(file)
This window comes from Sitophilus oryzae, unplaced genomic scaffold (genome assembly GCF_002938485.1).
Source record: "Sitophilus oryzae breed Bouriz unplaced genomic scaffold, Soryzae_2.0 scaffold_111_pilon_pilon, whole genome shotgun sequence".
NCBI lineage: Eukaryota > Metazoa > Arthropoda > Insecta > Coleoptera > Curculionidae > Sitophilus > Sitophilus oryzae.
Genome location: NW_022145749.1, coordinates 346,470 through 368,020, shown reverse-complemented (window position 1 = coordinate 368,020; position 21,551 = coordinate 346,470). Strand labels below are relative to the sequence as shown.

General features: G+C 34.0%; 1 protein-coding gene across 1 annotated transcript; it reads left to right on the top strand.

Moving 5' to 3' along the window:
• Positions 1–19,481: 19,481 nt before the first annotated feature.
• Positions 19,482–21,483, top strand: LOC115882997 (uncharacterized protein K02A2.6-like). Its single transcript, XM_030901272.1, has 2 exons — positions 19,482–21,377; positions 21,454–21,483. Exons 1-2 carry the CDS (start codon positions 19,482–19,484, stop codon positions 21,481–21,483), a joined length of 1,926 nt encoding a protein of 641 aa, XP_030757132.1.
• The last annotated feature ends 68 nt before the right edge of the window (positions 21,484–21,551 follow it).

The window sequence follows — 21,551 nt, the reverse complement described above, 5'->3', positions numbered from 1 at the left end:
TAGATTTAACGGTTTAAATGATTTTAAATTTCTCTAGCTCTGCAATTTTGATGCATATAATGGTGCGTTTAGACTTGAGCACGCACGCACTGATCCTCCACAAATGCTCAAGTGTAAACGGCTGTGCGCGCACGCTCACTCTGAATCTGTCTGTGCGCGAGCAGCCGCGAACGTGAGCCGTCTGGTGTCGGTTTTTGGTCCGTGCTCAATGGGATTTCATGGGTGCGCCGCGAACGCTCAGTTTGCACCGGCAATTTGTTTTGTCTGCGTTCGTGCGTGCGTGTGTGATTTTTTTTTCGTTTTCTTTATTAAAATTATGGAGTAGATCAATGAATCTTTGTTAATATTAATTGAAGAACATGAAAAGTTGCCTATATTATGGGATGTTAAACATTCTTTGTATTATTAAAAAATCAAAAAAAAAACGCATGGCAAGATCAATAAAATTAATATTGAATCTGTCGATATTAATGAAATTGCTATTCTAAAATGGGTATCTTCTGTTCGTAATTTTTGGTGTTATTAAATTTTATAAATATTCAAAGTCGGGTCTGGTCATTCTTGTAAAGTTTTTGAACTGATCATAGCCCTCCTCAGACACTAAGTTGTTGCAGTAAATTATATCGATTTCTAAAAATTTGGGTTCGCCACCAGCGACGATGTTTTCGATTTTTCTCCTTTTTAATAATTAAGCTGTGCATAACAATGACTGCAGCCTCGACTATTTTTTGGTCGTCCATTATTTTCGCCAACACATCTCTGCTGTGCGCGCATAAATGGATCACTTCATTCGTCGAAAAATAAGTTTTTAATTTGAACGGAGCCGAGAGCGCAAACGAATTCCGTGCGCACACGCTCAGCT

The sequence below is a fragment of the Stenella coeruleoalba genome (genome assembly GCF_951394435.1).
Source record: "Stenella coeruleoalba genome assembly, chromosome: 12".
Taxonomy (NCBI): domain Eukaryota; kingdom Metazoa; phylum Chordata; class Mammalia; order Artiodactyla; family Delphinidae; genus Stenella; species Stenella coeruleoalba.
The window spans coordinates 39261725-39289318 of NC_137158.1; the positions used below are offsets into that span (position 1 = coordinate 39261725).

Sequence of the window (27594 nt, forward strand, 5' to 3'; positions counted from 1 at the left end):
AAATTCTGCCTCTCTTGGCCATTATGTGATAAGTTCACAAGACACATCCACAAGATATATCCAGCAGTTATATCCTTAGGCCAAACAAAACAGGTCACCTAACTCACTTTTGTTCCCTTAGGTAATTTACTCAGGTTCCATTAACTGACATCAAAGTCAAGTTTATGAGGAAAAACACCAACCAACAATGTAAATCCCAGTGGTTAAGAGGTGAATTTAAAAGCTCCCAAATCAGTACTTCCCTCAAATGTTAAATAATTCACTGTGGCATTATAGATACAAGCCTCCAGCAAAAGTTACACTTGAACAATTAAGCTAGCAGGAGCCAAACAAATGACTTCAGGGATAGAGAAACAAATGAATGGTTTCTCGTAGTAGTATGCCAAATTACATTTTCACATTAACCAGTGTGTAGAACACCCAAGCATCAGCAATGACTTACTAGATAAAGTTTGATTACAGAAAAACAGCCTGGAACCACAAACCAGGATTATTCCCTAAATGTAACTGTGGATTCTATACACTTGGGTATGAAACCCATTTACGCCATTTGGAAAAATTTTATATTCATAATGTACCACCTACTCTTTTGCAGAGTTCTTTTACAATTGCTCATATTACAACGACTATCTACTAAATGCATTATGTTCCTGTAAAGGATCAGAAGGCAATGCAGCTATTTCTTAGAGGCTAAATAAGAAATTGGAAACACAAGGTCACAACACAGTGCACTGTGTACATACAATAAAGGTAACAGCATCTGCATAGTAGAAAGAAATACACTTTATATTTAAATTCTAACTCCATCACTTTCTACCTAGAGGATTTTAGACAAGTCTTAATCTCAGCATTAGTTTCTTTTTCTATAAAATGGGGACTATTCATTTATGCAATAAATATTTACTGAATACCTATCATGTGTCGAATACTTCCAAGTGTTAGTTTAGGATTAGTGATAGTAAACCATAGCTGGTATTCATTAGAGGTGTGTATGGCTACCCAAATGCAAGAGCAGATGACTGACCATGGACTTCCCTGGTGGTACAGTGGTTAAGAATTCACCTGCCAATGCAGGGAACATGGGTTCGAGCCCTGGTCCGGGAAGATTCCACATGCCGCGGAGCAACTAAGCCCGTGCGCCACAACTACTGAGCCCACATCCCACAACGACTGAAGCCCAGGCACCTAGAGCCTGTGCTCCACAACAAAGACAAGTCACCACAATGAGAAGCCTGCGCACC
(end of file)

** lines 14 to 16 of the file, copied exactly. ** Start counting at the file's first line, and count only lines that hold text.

Taxonomy (NCBI): domain Eukaryota; kingdom Metazoa; phylum Chordata; class Mammalia; order Artiodactyla; family Delphinidae; genus Stenella; species Stenella coeruleoalba.
The window spans coordinates 39261725-39289318 of NC_137158.1; the positions used below are offsets into that span (position 1 = coordinate 39261725).

Sequence of the window (27594 nt, forward strand, 5' to 3'; positions counted from 1 at the left end):